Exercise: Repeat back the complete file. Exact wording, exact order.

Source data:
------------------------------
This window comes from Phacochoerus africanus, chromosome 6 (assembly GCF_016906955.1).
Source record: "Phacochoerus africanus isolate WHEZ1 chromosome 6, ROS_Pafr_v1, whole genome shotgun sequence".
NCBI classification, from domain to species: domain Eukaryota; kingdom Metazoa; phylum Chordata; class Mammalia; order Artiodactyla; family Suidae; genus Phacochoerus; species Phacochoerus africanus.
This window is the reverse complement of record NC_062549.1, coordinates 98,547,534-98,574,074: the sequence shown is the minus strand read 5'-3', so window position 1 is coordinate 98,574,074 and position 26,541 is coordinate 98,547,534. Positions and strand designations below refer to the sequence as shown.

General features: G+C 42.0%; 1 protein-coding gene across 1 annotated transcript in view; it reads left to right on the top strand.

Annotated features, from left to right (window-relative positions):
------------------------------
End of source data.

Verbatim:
This window comes from Phacochoerus africanus, chromosome 6 (assembly GCF_016906955.1).
Source record: "Phacochoerus africanus isolate WHEZ1 chromosome 6, ROS_Pafr_v1, whole genome shotgun sequence".
NCBI classification, from domain to species: domain Eukaryota; kingdom Metazoa; phylum Chordata; class Mammalia; order Artiodactyla; family Suidae; genus Phacochoerus; species Phacochoerus africanus.
This window is the reverse complement of record NC_062549.1, coordinates 98,547,534-98,574,074: the sequence shown is the minus strand read 5'-3', so window position 1 is coordinate 98,574,074 and position 26,541 is coordinate 98,547,534. Positions and strand designations below refer to the sequence as shown.

General features: G+C 42.0%; 1 protein-coding gene across 1 annotated transcript in view; it reads left to right on the top strand.

Annotated features, from left to right (window-relative positions):